EROSION IMPACT: Woodgate Beach and Theodolite Creek Recreational Users Association secretary Rob James and the group are very concerned with the erosion at Woodgate Beach, safety fears being of paramount concern. Photo taken on Monday, 6 October 2014. Photo: Max Fleet / NewsMail
EROSION IMPACT: Woodgate Beach and Theodolite Creek Recreational Users Association secretary Rob James and the group are very concerned with the erosion at Woodgate Beach, safety fears being of paramount concern. Photo taken on Monday, 6 October 2014. Photo: Max Fleet / NewsMail Max Fleet

Calls to halt erosion as 9m of beach lost

A COMMUNITY group is hoping erosion works at Woodgate Beach can begin in earnest having already lost up to 9m in some areas on the foreshore reserve.

Woodgate Beach and Theodolite Creek Recreational Users Association acting secretary Neil Zahner said the group wrote to the Bundaberg Regional Council in February regarding its concerns about the state of dunes at Woodgate beach ahead of a potentially damaging summer season.

The beach has had ongoing erosion issues since ex-tropical cyclone Oswald in 2013 which were then compounded earlier this year with king tides hitting the region.

Mr Zahner said erosion mitigation would come at the cost of $35,000 and in the form of sand scraping - a process involving shifting sand from below the high water mark up into the eroded dunes.

"In June we were advised that the Department of Environment and Heritage Protection (EHP) had not approved the process and put certain conditions on it," he said.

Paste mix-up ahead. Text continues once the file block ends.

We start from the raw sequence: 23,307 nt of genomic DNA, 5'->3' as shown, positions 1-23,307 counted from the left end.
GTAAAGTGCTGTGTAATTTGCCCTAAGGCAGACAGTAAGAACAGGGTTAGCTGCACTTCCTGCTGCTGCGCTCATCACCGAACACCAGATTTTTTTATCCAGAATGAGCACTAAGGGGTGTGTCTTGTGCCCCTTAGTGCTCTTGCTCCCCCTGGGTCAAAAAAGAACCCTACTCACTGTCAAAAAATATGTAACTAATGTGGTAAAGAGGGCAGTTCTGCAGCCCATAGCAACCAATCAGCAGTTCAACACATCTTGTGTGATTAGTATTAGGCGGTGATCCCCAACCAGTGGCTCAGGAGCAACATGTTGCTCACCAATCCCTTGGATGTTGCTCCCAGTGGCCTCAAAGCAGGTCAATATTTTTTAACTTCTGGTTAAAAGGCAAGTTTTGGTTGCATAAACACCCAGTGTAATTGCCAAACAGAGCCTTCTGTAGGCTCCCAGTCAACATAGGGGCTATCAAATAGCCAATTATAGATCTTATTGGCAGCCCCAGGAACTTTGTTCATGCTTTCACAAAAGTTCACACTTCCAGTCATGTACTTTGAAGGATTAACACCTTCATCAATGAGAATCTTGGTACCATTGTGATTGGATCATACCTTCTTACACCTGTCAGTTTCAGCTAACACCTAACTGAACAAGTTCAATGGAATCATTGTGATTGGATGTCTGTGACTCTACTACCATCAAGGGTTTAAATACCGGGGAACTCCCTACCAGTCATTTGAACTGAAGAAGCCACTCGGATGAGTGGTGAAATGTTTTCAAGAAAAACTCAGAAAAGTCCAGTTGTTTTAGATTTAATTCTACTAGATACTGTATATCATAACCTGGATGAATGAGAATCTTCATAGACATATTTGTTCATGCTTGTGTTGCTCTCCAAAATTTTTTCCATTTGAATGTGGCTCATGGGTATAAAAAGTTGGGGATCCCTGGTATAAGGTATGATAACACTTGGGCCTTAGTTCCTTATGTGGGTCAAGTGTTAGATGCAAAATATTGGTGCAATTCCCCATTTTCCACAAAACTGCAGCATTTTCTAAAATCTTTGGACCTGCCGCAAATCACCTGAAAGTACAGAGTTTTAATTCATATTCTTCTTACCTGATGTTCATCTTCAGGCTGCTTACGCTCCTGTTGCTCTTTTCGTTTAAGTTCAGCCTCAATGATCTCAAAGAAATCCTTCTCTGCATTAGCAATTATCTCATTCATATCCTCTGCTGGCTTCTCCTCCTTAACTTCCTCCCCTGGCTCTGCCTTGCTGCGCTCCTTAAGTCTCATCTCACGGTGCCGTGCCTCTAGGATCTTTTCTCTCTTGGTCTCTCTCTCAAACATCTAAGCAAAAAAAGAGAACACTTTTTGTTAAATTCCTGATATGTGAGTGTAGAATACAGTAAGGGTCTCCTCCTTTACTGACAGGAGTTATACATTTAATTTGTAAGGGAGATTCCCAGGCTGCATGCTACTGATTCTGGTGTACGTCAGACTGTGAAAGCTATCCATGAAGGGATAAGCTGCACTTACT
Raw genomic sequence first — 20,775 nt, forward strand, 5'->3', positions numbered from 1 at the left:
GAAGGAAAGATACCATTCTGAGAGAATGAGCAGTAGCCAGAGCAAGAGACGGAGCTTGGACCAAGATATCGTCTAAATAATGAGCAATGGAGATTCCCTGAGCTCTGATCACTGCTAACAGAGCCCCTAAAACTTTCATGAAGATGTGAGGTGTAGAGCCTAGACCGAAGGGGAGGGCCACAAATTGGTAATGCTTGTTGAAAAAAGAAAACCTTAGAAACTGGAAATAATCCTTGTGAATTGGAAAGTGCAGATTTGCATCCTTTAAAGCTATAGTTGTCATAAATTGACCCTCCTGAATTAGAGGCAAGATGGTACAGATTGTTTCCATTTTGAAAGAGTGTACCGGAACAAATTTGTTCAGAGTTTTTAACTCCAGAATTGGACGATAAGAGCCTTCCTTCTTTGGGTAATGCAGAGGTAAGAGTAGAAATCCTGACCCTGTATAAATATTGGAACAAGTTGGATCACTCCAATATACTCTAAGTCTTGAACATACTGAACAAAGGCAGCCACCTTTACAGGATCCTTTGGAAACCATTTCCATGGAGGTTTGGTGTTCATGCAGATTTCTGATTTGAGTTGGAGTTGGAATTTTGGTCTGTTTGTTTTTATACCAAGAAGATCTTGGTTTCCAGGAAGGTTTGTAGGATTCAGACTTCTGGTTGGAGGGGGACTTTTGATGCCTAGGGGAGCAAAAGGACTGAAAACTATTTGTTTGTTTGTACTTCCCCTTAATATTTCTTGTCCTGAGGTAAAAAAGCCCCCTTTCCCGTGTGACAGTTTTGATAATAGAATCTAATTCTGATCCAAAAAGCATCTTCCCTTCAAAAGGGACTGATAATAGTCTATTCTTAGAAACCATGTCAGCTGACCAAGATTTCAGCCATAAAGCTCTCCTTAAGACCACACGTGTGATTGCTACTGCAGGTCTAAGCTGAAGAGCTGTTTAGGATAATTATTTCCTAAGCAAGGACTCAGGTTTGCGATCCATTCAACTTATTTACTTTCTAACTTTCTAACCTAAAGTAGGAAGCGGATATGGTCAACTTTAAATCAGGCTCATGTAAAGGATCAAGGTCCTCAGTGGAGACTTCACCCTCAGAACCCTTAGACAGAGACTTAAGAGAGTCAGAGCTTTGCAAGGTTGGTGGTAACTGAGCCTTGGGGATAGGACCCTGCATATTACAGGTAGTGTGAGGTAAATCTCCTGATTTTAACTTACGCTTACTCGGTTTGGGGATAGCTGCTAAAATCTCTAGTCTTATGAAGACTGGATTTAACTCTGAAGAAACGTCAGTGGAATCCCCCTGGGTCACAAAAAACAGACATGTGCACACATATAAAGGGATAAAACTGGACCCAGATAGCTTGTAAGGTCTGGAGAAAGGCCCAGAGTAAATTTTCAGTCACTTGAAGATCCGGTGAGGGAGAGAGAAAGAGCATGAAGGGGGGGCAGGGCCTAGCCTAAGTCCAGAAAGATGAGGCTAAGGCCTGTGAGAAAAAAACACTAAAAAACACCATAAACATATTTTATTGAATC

"The department had a phone hook-up and informed us that council infrastructure was not under any imminent threat from erosion regarding any more bad weather

"They put a set of conditions on council whereby they have to get engineers drawings and certificates for the dunes to be shaped at the right slope and soil testing to make sure the sand being used was adequate for what needed to be done."

An EHP spokeswoman said it was unable to provide comment by close of business yesterday as information that was required was in departmental records that were unable to be retrieved.

Mr Zahner said he hoped upon approval, the council would start mitigation work this year and do the final push next winter when the region had better tides.

Woodgate divisional representative councillor Tony Ricciardi said the work was delayed after a government environment officer inspected the site and informed council officers it didn't qualify under the emergency works under Section 585 of the Sustainable Planning Act 2009 which allowed tidal works to be constructed without a development approval in an emergency.

"So we engaged Insite SJC to do the planning application and we also engaged GHD to do the engineering work towards it," he said.

"It has been submitted to council's planning department and hopefully within a fortnight we should get approval."

Mr Zahner said it had received an invitation to speak with the relevant minister about the issue at the State Government's community cabinet meeting in Bundaberg in two weeks.
 



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